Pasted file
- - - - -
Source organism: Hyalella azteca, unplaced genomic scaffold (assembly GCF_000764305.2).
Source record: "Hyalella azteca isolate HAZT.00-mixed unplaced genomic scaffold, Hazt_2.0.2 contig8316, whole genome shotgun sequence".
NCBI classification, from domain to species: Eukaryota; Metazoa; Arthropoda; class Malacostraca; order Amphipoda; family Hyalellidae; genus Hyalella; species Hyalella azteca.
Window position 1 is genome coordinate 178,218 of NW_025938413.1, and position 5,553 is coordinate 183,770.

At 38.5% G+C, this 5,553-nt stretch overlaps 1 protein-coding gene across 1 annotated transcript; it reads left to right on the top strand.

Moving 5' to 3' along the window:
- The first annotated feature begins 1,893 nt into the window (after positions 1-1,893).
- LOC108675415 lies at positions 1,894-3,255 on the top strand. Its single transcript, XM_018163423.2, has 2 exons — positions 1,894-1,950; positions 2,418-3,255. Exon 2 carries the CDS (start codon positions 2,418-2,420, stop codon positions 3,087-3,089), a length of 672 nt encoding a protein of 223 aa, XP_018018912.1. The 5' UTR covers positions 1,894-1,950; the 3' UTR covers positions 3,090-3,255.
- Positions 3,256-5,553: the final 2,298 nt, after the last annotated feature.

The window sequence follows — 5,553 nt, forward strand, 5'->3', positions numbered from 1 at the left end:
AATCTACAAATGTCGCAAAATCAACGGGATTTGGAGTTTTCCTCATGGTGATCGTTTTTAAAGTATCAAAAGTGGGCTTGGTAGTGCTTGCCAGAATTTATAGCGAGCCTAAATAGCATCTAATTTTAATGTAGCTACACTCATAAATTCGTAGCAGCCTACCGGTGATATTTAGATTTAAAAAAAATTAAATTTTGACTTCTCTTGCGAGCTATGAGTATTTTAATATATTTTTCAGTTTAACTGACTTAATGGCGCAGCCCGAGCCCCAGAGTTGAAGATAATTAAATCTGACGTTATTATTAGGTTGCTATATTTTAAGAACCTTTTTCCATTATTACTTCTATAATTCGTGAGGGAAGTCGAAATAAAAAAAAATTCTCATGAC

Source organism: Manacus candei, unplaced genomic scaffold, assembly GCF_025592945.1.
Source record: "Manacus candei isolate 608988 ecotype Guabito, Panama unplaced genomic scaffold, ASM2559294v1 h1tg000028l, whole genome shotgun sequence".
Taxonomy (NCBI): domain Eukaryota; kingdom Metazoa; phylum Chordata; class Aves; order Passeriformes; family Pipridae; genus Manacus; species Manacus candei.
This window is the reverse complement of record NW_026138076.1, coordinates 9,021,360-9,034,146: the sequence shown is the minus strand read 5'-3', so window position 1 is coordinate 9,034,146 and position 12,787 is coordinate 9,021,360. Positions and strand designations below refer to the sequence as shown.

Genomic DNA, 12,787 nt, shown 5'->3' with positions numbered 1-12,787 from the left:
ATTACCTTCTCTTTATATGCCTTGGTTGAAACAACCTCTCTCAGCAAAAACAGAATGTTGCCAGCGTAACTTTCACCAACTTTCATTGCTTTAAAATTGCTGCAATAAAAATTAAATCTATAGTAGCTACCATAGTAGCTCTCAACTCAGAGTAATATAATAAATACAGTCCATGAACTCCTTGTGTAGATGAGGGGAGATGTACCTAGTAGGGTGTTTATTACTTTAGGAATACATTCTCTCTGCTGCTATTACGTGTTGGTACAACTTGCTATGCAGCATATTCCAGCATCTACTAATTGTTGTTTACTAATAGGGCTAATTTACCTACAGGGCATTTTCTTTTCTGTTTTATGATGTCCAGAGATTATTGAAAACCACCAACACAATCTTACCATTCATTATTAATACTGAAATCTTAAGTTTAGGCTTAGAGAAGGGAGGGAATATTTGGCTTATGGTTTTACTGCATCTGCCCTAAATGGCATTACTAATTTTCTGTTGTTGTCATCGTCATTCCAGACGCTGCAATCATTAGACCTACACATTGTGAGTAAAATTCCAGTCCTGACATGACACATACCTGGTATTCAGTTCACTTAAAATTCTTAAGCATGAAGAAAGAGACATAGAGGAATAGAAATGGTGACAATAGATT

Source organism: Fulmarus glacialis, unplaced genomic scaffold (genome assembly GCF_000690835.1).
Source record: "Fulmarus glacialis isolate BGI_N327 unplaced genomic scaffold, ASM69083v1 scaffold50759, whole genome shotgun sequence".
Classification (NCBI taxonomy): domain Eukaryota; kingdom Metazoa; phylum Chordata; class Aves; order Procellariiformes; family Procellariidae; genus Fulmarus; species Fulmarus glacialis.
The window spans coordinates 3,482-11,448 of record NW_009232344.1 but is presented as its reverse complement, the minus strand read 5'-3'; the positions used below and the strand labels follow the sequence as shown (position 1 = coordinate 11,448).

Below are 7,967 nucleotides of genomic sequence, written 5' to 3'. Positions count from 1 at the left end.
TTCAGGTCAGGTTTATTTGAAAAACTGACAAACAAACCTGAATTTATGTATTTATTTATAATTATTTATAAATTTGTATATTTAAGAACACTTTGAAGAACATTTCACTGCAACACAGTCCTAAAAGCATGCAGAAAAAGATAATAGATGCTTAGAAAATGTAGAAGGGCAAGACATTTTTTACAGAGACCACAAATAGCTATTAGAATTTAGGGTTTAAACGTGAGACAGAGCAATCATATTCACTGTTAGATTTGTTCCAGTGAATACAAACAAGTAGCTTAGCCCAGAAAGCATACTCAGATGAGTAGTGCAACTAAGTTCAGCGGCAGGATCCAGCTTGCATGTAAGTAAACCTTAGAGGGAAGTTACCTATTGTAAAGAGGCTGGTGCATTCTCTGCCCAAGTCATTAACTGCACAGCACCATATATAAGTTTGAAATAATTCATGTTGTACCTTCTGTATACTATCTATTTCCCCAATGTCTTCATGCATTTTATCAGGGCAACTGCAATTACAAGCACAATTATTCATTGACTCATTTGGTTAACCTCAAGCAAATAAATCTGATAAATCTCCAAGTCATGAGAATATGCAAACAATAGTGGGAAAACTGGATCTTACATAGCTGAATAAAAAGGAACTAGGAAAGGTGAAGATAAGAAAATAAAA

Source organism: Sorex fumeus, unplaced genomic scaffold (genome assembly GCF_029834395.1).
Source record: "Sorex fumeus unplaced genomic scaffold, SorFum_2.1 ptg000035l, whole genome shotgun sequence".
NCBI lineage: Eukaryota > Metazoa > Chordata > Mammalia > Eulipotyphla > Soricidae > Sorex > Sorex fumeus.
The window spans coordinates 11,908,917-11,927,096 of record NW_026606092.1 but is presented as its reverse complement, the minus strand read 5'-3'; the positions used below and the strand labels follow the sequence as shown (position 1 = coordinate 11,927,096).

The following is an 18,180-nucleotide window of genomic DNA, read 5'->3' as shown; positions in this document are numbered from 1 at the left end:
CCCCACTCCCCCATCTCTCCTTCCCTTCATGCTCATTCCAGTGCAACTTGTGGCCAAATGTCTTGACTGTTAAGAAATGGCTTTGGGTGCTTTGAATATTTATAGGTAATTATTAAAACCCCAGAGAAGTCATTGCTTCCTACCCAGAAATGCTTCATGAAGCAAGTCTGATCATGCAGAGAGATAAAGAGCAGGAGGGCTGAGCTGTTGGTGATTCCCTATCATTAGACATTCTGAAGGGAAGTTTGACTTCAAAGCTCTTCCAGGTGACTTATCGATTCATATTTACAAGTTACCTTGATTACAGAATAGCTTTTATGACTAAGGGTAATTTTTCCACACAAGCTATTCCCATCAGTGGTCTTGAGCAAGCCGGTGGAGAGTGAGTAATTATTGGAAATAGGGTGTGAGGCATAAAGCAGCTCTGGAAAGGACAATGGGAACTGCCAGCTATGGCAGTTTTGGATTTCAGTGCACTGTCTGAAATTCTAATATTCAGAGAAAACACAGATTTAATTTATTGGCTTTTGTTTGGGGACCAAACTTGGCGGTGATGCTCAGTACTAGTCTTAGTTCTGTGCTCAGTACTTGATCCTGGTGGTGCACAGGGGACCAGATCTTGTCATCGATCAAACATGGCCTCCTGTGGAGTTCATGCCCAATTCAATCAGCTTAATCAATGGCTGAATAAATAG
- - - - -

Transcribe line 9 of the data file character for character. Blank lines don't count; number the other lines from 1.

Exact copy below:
- Positions 3,256-5,553: the final 2,298 nt, after the last annotated feature.